Benjamin Braddock (Dustin Hoffman) represents all the gawky young graduates who have left university and trying to figure out what is next for them in the big bad world.
Back home in Pasadena, California his parents friends tell Benjamin that the future is his and it's in plastics.
One middle aged sexually frustrated housewife knows just what Benjamin needs. One night Mrs Robinson (Anne Bancroft) asks Benjamin to drive her home and attempts to seduce Benjamin who is shocked.
Having a casual fling with Mrs Robinson gives Benjamin some sexual confidence. His father is concerned that Benjamin is too lax about his future.
Benjamin thinks he has found what he really desires when he takes Elaine Robinson (Katherine Ross) out one night. Mrs Robinson is horrified that the young man she seduced is now seeing her daughter.
The shocking thing about The Graduate is that it won only one Oscar, Best Director for Mike Nicholls.
It is another movie that represents the counterculture of the late 1960s. It takes a satirical swipe at the mores of middle aged wasps of post war America.
Benjamin is not a revolutionary. He is shy, naive, sexually inexperienced and just wants some 'me; time. You sense that when he bursts in to tell his parents that he is going to marry Elaine.
They are elated at first until they realise that Elaine has not been asked yet for her hand in marriage.
The movie is filled with iconic scenes and elevated by the renowned songs from Simon & Garfunkel. The highlight being The Sound of Silence.
The weak points are that Elaine and Benjamin's love affair is too rushed and feels underdeveloped. A political dimension is also missing. While Benjamin is sunning himself in the pool, there were young man being shipped off to Vietnam. It is only in the zoo scenes you glimpse some naval sailors.
The episode is more about the German war effort and events that would eventually lead to the botched attempt to overthrow Hitler.
General Von Wittke lands in Guernsey to inspect the troops and talk to Richter.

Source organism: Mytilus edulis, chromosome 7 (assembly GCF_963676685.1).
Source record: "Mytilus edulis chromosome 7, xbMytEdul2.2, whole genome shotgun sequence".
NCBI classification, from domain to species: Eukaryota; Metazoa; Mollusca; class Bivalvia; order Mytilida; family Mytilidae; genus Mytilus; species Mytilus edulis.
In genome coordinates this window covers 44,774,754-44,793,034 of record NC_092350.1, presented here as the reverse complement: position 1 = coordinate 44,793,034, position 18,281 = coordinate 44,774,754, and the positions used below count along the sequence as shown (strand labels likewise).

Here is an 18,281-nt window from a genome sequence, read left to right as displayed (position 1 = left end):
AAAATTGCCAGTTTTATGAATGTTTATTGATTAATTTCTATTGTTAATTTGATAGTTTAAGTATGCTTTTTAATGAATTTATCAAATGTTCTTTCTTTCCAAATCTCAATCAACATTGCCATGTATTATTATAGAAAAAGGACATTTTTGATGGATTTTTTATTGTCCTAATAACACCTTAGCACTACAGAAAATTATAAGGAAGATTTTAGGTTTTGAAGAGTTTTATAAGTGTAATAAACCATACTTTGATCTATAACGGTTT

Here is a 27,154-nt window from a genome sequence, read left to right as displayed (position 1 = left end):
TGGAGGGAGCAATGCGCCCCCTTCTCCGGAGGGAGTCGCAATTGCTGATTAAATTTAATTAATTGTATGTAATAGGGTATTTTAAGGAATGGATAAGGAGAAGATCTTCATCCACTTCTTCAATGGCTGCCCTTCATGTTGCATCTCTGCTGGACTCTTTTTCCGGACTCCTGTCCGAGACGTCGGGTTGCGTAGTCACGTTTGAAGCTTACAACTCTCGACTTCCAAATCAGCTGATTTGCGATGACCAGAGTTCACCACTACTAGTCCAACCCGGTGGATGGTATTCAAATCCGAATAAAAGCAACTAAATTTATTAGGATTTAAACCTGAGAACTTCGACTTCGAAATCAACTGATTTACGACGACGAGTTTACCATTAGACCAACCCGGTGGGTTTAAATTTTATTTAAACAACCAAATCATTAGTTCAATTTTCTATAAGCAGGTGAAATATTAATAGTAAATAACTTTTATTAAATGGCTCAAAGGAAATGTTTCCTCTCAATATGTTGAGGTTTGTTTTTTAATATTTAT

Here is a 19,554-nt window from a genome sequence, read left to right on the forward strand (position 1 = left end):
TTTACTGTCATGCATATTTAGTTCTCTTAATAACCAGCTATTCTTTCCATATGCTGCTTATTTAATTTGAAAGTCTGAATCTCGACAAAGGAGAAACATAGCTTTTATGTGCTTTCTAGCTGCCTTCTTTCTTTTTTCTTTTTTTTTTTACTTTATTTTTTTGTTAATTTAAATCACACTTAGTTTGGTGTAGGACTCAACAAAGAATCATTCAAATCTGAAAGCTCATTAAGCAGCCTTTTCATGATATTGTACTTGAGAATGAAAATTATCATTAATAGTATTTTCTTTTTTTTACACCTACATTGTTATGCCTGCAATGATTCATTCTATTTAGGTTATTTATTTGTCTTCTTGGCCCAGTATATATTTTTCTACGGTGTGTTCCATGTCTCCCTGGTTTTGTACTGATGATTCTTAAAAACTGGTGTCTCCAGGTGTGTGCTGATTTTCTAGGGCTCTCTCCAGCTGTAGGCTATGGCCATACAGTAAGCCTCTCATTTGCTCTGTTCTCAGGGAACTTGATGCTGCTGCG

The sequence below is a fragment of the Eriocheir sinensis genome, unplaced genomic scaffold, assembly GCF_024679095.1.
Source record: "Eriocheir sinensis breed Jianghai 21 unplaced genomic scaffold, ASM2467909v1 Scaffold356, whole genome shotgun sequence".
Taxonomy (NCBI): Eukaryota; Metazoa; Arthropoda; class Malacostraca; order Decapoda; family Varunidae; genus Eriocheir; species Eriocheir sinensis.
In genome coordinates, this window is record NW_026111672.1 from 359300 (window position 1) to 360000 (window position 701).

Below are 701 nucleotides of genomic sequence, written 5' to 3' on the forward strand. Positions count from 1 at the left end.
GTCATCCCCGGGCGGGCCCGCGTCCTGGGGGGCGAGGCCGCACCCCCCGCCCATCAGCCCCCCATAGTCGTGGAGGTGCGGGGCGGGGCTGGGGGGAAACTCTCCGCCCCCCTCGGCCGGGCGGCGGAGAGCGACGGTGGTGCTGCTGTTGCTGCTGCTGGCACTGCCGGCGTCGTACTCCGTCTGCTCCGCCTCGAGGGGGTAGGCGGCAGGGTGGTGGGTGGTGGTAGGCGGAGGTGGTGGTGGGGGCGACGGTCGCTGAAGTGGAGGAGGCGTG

Von Wittke shares his concerns about the war effort with Richter. Germany is stretched during the war, attempting to expand too quickly.
German forces in North Africa are being reinforced with Rommel leading it. Richter would like to join Rommel.
Von Wittke wants to be taken to a special location in Guernsey. He wants to meet General Laidlaw (Joss Ackland) in secret. He is a retired British officer and the ex-husband of Von Wittke's sister, a famous German opera singer.
Von Wittke shares his war concerns with Laidlaw and wants Laidlaw to make overtures with the British government. That there could be an overthrow of Hitler.
Laidlaw sees himself back in the game. Martel tells him that he will fall on the first fence.
As for Von Wittke. A Gestapo officer is hot on his heels and arrives from Germany. His plan is exposed and his is in choppy waters.
There are lots of metaphors in this story of honorable men who might be doing dishonourable things.
For Laidlaw it ends as the episode began for him. Ending it all is the only way out.
There are themes and ideas that would have been explored in Ruth Rendell's novel that just never comes across successfully in this television adaptation.
The whole Master of the Moor never gelled and the final episode really struggled to be coherent.
Stephen Whalby and DI Manciple both have a heart to heart after Lyn Whalby's body is discovered on the moors.
Both men had spouses that cheated on them. Whereas Stephen had never consummated his marriage in the first place.
DI Manciple realises that Stephen killed his wife in some kind of silent rage. He might not even remember killing his wife.
The body was placed on the moors to blame it on the same killer of the other women.
The strange man wandering around the moors turned out to be a childhood friend of Stephen, who had returned to the area. Is this random person the killer of the other women.
Of course the killer of the first two women was Stephen's dad. A habitual killer. Is that why his wife left him all those years ago? Did Stephen have suspicions about his father? Did his father also kill many years earlier. If yes where are the victims? Did Stephen marry Lyn to somehow protect her?
Lots of questions that this adaptation could not answer. Instead relying on contrivance and moody shots.
The Fall Guy looks likely to be Frank Marker in this story with a lesbian side plot.
He has been asked by Alison Bradley to spy on her husband Julian. He is a solicitor and serial philanderer of young women. One of them being Tuesday Simpson his latest secretary.
Frank thinks he is having an all expenses paid trip to a posh hotel, as he follows Julian Bradley and Tuesday.
Only to find that Julian is not married. So who is this Alison and what's her game?
Frank finds out that he did not even have her correct telephone number and address.
It is another episode that deals with contrasting approaches between Frank and Ron Gash.
Ron has no hesitation telling Julian Bradley as to who set Frank on him and profiting from it. He also puts Julian in his place when he gets a bit mouthy.
Frank does eventually trace Alison and gets his fees. By now she claims that she is Tuesday's aunt.
In fact Tuesday and the old Alison are in a lesbian relationship. Tuesday only went out with Julian as he tried to have his wicked ways with his previous lesbian secretary. When he failed he sacked her.
The two secretaries had planned an elaborate revenge plot against him. The controlling Alison who was not in the loop spoiled it.